The smell of weed makes my stomach flip. Blech . IMO, I would rather take a non-smelly pill for pain then inhale pot.

interesting food for thought.

Sunny CA said...

The mention of Alzheimer's patients smoking marijuana made me laugh. Baby-boomers (major users while teens of MJ) are approaching nursing home age and when we get there, the nurse's aides will be passing out joints. Of course those already partially confused will be totally gone once they smoke a joint. No matter. Pass the brownies.

I agree with your point #3 about the strangeness of a legislator creating a law stating how a pharmaceutical may be used. I expected to see a short list, but the list seems long to me.

I do not have a medical marijuana license because I am a teacher and don't want to do anything that might affect my livelihood, but many friends of mine here in California do have licenses. On route 680 Southbound from Sacramento to the SF Bay Area there are very large billboards advertising doctors who make a business of writing medical marijuana prescriptions with a fixed fee for the appointment, so it is not realistic to think that people will get a prescription from their family doctor who will then monitor their level of motivation. My friends did not go to their doctor, they went to a marijuana "specialist".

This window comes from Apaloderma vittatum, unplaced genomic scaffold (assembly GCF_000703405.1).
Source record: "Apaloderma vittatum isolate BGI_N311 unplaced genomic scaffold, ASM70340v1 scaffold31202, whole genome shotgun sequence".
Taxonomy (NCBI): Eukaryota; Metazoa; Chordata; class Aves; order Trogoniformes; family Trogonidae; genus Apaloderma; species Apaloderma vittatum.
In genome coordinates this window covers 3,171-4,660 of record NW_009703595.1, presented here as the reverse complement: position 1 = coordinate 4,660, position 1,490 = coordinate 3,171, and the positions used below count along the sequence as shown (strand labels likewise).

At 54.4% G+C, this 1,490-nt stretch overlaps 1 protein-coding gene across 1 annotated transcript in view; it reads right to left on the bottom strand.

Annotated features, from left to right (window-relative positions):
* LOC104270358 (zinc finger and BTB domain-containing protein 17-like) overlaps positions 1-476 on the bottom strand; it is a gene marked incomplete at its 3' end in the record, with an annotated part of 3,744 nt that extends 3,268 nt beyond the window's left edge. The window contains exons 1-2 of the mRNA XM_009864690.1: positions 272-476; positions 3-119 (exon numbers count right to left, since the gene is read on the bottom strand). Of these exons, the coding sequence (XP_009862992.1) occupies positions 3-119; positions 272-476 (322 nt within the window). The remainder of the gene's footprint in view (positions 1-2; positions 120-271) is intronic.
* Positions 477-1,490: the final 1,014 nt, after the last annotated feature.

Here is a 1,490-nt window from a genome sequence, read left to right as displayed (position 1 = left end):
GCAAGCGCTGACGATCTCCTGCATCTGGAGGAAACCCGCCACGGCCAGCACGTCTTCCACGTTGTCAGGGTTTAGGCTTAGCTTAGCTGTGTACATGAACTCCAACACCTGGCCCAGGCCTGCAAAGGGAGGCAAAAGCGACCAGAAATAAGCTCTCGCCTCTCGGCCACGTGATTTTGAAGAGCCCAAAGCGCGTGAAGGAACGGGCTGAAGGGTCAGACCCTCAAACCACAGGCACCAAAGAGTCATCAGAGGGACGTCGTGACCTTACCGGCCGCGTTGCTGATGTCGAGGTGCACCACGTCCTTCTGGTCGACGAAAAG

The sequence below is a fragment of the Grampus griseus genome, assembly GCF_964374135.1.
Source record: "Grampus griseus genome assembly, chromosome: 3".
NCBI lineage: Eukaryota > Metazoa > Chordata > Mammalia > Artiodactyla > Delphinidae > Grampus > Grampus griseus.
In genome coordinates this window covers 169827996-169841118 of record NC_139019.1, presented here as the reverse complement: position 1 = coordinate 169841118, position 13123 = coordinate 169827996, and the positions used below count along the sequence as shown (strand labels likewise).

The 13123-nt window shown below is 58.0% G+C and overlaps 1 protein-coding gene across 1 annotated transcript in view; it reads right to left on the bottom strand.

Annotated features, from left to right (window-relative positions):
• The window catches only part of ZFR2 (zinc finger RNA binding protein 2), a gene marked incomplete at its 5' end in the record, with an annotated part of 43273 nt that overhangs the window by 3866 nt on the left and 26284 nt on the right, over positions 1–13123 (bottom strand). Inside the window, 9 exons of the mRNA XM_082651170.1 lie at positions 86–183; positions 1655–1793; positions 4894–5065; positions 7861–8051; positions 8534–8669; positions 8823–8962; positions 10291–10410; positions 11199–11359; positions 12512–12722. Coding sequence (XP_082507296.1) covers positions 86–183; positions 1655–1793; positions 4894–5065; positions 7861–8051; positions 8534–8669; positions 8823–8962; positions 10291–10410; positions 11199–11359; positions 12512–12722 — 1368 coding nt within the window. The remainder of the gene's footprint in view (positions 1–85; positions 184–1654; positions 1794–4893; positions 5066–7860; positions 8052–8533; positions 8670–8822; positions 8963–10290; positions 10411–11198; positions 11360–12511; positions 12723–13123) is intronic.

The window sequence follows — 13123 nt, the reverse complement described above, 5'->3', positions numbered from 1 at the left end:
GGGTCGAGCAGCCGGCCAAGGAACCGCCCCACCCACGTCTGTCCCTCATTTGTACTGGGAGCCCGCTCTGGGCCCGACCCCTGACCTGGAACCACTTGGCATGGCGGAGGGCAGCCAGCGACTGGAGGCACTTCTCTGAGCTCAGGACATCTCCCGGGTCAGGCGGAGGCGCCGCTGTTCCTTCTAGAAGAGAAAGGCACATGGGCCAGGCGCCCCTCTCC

Liz said...

i have seen the negative influence of pot-- a friend who started college and smoking regularly at around the same time still smokes regularly ten years later but never finished his degree.

i have also seen the positive side of pot... my grandmother benefited from its medicinal effects (particularly relaxation and munchies) during the few months before her death.

i don't understand why alcohol is legal but pot isn't...

Jane said...

For question 1, I see no reason why prisoners should not be allowed to smoke their medicine. There are different kinds of weed to smoke, and they have very different effects. I know. I live in CA. I don't think this is the same with marinol. There is only one kind of marinol.

2) On the Alzheimers thing, if there is a problem with smoking it indoors, maybe a smoking section with air filters and good ventilation could be designated?